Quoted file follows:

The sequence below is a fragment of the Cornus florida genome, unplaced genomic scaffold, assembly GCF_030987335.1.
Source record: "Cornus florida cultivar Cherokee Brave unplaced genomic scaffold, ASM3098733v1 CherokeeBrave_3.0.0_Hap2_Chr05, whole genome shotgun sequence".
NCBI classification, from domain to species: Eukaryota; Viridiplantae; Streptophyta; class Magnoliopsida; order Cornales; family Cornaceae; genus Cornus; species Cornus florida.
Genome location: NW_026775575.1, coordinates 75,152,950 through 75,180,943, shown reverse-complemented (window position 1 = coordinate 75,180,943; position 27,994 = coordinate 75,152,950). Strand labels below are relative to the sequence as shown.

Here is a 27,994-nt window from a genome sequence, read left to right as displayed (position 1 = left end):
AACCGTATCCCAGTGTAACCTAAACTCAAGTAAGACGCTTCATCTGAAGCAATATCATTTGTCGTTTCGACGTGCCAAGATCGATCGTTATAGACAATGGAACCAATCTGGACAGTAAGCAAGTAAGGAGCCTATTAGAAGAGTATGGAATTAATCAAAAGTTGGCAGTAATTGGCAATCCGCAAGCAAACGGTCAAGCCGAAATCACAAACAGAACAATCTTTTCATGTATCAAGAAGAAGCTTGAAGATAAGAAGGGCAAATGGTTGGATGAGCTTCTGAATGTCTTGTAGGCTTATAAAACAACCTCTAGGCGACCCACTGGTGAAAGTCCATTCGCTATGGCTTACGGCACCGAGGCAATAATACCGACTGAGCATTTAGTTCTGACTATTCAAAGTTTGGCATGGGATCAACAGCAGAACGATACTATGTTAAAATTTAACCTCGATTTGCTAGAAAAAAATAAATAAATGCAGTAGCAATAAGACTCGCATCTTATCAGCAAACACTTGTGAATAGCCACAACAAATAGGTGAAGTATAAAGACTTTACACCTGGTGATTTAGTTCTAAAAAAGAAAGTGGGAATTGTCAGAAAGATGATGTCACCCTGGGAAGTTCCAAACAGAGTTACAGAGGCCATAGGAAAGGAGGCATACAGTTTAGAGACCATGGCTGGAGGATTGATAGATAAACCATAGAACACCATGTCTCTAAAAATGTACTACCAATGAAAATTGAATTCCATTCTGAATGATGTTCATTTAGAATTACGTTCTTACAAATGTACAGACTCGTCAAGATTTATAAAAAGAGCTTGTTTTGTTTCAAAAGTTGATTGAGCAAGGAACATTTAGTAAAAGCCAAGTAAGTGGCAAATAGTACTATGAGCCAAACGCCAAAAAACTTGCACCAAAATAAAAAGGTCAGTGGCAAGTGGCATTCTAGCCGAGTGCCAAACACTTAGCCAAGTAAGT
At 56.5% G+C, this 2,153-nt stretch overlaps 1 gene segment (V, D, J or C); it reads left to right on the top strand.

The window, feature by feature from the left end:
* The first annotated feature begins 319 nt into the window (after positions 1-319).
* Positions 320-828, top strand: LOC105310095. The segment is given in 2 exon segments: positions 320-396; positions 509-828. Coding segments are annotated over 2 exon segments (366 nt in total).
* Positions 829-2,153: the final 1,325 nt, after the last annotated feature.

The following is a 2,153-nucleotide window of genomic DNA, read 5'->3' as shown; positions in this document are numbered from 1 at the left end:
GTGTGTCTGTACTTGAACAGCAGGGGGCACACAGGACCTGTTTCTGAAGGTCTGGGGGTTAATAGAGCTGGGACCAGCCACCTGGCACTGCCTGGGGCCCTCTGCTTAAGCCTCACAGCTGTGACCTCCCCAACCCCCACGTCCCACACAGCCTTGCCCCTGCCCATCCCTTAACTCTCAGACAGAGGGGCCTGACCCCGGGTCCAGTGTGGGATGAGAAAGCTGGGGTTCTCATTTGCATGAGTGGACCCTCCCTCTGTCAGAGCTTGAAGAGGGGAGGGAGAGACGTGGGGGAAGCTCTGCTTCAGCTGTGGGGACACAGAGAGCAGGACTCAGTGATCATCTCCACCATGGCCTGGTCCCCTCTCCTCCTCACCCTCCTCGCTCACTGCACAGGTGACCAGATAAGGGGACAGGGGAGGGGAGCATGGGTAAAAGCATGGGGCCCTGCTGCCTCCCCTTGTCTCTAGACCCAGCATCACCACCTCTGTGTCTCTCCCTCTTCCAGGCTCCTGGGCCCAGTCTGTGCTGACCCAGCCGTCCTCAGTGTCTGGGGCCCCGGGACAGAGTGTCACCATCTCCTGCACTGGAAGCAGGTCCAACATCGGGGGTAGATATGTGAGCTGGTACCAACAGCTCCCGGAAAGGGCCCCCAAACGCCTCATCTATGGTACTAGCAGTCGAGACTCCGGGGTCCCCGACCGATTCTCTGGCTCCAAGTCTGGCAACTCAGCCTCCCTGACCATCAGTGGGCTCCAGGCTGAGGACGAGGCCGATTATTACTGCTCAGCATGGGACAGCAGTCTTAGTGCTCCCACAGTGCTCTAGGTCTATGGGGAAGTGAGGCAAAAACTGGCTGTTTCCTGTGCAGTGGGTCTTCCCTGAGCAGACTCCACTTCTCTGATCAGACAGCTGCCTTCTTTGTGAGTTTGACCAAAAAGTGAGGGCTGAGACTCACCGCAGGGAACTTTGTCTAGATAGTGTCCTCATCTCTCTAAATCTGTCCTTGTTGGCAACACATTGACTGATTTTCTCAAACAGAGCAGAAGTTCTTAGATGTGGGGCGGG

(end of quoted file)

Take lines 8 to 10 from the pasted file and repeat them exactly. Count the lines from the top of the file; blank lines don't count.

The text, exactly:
The window, feature by feature from the left end:
* The first annotated feature begins 319 nt into the window (after positions 1-319).
* Positions 320-828, top strand: LOC105310095. The segment is given in 2 exon segments: positions 320-396; positions 509-828. Coding segments are annotated over 2 exon segments (366 nt in total).